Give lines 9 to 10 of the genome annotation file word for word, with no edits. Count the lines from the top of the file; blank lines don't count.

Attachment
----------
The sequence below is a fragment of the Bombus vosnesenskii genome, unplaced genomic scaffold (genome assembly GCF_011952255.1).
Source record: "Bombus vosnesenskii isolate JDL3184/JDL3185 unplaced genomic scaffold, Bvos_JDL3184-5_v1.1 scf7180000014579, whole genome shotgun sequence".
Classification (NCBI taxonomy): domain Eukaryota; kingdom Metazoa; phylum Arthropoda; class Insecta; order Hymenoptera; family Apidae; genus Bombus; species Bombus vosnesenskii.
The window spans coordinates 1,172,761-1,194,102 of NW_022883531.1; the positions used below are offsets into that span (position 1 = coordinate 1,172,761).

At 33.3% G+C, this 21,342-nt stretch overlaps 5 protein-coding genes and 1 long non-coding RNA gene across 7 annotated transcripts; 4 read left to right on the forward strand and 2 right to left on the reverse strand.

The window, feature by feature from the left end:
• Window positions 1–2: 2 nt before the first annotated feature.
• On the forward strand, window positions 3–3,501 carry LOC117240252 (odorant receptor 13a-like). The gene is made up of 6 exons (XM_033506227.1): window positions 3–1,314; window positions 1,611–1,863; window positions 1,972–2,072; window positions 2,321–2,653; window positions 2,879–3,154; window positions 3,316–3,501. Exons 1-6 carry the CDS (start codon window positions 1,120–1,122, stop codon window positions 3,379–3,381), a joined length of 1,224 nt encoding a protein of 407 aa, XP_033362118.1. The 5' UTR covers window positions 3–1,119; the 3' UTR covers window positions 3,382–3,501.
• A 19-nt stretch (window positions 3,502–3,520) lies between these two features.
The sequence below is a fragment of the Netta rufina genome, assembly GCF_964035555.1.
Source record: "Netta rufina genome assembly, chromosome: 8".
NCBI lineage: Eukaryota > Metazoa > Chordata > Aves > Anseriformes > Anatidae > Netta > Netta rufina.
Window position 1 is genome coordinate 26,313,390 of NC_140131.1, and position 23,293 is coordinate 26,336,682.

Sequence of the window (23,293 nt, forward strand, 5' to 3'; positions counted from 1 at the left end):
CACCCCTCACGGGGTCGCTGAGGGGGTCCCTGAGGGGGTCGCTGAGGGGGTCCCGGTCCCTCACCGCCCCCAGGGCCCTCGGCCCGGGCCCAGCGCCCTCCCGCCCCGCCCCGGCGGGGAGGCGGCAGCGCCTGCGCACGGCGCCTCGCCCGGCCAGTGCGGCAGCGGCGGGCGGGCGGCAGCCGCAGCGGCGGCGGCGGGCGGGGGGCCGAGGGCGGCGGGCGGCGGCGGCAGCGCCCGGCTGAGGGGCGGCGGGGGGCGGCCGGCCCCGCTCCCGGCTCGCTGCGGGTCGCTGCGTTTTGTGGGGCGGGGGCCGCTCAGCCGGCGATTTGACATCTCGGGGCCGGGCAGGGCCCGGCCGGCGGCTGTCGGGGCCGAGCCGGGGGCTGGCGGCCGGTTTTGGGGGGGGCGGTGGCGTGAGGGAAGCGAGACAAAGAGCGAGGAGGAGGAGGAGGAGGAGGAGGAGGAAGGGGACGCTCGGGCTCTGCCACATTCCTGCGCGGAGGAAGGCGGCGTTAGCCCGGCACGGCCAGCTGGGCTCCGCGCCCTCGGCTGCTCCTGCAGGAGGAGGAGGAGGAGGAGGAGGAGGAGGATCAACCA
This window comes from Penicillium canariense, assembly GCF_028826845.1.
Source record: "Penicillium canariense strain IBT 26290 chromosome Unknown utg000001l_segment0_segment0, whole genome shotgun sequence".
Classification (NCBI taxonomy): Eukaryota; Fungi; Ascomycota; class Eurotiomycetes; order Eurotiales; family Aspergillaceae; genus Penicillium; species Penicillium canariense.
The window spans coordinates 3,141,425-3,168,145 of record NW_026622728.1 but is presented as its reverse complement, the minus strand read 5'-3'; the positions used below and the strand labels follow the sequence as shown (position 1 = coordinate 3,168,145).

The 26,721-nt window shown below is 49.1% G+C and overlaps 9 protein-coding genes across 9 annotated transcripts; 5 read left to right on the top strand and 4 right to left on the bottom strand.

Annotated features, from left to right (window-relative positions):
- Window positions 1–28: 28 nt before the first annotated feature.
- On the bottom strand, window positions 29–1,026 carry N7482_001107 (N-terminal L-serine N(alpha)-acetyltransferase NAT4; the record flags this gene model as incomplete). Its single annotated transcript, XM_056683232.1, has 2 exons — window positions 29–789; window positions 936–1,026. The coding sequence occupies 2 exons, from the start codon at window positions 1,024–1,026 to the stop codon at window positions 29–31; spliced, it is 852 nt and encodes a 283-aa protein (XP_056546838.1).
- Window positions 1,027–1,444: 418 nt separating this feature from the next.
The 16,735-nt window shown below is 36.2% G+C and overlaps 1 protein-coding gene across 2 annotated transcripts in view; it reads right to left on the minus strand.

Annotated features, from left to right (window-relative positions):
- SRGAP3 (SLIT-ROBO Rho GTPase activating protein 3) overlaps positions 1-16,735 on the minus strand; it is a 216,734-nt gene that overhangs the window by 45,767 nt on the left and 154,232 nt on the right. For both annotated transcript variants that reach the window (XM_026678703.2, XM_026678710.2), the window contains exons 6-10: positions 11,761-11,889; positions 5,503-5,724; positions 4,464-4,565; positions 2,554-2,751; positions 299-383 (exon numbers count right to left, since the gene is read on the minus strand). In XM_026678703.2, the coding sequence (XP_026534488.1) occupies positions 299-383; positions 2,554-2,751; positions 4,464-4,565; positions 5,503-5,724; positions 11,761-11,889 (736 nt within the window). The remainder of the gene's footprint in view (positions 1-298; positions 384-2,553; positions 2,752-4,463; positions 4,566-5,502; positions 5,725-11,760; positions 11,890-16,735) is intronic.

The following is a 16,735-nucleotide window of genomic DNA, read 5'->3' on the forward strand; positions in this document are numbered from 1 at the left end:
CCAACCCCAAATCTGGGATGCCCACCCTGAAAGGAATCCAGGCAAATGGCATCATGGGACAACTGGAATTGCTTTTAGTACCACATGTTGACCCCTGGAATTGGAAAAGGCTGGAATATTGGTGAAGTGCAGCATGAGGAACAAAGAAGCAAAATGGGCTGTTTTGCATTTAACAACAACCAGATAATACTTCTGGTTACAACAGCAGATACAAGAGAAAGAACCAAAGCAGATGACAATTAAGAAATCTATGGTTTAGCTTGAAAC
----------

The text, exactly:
• A 19-nt stretch (window positions 3,502–3,520) lies between these two features.
The sequence below is a fragment of the Netta rufina genome, assembly GCF_964035555.1.